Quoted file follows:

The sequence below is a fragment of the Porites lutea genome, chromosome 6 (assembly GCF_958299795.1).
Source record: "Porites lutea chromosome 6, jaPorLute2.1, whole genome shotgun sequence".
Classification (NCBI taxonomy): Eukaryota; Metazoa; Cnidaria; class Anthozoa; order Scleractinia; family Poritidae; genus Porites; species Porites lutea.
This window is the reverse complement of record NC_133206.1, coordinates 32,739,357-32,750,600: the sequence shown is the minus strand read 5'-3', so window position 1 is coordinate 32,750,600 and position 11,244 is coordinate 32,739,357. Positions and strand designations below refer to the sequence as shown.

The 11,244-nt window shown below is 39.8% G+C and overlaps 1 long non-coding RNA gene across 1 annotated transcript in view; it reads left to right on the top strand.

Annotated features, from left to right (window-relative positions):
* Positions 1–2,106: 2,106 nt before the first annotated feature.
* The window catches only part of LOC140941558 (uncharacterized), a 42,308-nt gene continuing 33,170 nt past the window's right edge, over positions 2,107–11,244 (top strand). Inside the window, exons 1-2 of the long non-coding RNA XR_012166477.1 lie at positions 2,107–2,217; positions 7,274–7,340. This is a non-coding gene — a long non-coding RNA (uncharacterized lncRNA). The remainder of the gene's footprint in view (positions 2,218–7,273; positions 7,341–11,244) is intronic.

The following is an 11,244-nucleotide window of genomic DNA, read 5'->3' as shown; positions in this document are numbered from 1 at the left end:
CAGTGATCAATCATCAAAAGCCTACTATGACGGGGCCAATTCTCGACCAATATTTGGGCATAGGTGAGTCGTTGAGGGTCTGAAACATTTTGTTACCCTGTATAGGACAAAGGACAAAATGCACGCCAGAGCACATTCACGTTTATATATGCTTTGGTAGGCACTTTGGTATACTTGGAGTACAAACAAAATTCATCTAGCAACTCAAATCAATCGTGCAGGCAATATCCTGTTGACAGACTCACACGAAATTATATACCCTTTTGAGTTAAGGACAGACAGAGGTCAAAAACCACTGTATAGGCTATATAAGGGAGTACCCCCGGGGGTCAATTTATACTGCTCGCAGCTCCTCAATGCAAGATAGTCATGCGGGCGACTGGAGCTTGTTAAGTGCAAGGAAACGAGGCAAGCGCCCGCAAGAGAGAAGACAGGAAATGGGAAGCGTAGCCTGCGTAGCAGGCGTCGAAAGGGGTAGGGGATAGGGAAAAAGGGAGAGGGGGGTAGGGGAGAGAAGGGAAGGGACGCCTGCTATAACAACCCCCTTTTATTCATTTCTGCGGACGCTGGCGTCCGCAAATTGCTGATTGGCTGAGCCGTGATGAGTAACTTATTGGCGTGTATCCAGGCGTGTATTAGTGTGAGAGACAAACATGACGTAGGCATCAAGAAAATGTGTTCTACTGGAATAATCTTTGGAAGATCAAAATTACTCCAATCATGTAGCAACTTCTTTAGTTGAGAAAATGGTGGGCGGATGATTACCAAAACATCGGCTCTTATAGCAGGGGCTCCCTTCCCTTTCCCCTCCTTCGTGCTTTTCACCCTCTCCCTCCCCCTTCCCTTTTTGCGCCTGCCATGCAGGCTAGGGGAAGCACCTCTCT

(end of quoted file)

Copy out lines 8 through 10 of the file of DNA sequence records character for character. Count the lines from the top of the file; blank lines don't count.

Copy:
* The window catches only part of LOC140941558 (uncharacterized), a 42,308-nt gene continuing 33,170 nt past the window's right edge, over positions 2,107–11,244 (top strand). Inside the window, exons 1-2 of the long non-coding RNA XR_012166477.1 lie at positions 2,107–2,217; positions 7,274–7,340. This is a non-coding gene — a long non-coding RNA (uncharacterized lncRNA). The remainder of the gene's footprint in view (positions 2,218–7,273; positions 7,341–11,244) is intronic.

The following is an 11,244-nucleotide window of genomic DNA, read 5'->3' as shown; positions in this document are numbered from 1 at the left end:
CAGTGATCAATCATCAAAAGCCTACTATGACGGGGCCAATTCTCGACCAATATTTGGGCATAGGTGAGTCGTTGAGGGTCTGAAACATTTTGTTACCCTGTATAGGACAAAGGACAAAATGCACGCCAGAGCACATTCACGTTTATATATGCTTTGGTAGGCACTTTGGTATACTTGGAGTACAAACAAAATTCATCTAGCAACTCAAATCAATCGTGCAGGCAATATCCTGTTGACAGACTCACACGAAATTATATACCCTTTTGAGTTAAGGACAGACAGAGGTCAAAAACCACTGTATAGGCTATATAAGGGAGTACCCCCGGGGGTCAATTTATACTGCTCGCAGCTCCTCAATGCAAGATAGTCATGCGGGCGACTGGAGCTTGTTAAGTGCAAGGAAACGAGGCAAGCGCCCGCAAGAGAGAAGACAGGAAATGGGAAGCGTAGCCTGCGTAGCAGGCGTCGAAAGGGGTAGGGGATAGGGAAAAAGGGAGAGGGGGGTAGGGGAGAGAAGGGAAGGGACGCCTGCTATAACAACCCCCTTTTATTCATTTCTGCGGACGCTGGCGTCCGCAAATTGCTGATTGGCTGAGCCGTGATGAGTAACTTATTGGCGTGTATCCAGGCGTGTATTAGTGTGAGAGACAAACATGACGTAGGCATCAAGAAAATGTGTTCTACTGGAATAATCTTTGGAAGATCAAAATTACTCCAATCATGTAGCAACTTCTTTAGTTGAGAAAATGGTGGGCGGATGATTACCAAAACATCGGCTCTTATAGCAGGGGCTCCCTTCCCTTTCCCCTCCTTCGTGCTTTTCACCCTCTCCCTCCCCCTTCCCTTTTTGCGCCTGCCATGCAGGCTAGGGGAAGCACCTCTCT